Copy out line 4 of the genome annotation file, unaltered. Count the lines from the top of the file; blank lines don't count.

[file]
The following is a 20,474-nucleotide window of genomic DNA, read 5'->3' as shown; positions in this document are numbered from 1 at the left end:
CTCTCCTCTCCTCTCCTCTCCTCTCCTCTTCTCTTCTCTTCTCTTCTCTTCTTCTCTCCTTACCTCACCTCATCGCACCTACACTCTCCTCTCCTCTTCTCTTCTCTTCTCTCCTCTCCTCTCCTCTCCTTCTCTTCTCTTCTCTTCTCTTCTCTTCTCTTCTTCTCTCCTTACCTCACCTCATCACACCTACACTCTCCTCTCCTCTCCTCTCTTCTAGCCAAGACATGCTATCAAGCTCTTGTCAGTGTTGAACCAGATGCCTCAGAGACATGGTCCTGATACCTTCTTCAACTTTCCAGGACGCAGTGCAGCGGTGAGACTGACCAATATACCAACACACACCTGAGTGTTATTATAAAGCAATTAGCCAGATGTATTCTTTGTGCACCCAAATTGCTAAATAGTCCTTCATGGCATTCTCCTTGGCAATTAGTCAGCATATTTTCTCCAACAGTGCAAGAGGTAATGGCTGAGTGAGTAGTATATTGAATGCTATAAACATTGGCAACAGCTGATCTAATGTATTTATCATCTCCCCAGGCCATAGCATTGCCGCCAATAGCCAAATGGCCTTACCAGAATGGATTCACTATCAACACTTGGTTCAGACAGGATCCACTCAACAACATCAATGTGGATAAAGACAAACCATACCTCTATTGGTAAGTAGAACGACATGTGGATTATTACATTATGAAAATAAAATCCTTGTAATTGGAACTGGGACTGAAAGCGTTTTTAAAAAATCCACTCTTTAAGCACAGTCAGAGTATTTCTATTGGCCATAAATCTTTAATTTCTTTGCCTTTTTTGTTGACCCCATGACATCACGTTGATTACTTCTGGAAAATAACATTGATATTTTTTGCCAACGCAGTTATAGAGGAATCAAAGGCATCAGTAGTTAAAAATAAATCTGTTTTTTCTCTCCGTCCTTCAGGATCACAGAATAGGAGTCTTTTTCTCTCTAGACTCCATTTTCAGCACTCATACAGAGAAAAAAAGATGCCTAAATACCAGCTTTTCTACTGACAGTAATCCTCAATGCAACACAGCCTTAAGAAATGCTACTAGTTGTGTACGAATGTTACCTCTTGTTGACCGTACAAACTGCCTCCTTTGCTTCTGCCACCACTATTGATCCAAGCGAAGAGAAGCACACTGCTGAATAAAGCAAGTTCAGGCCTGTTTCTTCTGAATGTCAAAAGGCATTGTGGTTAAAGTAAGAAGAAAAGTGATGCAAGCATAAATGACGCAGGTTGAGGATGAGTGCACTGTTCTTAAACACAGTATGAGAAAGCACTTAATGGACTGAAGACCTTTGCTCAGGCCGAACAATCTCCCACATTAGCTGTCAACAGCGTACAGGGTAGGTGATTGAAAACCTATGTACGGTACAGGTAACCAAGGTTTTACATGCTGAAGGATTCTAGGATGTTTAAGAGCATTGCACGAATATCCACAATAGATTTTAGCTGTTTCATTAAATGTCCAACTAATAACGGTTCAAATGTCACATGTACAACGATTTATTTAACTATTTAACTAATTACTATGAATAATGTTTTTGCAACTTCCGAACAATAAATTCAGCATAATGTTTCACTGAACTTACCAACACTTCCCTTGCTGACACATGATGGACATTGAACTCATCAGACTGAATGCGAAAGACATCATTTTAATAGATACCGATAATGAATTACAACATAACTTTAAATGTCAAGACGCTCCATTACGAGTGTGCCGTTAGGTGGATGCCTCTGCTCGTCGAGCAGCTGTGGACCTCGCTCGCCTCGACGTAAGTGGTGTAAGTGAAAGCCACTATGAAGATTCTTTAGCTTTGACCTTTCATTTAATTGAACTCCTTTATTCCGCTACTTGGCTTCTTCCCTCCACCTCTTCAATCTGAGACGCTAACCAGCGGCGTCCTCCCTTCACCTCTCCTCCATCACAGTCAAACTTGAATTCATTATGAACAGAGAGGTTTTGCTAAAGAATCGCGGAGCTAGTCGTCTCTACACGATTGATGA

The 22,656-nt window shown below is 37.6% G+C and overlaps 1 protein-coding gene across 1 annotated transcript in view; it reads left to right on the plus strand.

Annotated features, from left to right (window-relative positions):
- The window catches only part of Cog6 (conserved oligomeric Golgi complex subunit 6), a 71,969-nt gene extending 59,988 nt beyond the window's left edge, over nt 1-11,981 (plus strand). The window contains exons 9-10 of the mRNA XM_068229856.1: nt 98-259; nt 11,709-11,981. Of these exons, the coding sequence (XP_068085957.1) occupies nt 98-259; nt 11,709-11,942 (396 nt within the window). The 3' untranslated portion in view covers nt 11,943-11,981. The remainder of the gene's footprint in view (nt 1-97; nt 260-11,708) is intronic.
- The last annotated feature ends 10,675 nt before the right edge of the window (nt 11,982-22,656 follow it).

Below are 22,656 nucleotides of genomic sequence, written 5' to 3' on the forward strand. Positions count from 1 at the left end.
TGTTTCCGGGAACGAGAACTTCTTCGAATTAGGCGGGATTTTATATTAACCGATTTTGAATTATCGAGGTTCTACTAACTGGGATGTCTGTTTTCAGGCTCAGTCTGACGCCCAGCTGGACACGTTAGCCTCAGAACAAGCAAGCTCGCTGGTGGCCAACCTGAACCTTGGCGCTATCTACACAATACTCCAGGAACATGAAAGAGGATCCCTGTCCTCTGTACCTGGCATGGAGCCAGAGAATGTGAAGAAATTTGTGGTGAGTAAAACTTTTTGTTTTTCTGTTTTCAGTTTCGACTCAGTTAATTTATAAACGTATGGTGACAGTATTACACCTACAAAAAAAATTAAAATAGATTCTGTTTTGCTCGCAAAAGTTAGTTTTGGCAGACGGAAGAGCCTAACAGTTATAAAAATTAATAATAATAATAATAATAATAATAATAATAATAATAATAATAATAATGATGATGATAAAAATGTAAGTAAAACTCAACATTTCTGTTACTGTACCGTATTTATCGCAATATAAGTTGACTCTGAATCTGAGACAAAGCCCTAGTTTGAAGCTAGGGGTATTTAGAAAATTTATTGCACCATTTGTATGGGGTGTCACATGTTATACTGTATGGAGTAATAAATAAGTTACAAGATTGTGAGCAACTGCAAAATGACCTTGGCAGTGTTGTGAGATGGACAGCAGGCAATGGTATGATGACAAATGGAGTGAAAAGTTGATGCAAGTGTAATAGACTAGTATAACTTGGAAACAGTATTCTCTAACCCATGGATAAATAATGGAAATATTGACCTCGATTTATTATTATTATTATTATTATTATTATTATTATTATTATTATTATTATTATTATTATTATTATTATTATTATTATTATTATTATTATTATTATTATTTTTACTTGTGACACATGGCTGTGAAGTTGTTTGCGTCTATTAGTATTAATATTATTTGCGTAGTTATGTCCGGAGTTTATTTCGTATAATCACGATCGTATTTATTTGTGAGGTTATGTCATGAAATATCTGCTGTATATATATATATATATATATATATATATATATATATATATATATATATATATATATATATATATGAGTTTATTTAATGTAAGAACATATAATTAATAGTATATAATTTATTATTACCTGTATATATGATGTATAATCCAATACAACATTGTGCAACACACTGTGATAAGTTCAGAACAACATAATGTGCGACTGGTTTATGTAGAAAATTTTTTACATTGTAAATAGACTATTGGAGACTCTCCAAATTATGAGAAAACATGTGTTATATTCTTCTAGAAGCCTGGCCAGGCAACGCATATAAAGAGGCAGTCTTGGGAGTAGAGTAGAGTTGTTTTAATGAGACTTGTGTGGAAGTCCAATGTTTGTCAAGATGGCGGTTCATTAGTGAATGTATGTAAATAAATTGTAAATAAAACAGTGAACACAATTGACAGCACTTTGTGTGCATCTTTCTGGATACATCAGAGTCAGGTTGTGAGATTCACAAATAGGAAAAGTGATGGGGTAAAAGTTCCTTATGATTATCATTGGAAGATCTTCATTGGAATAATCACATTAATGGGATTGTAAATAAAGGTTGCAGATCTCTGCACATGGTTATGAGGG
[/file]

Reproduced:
Annotated features, from left to right (window-relative positions):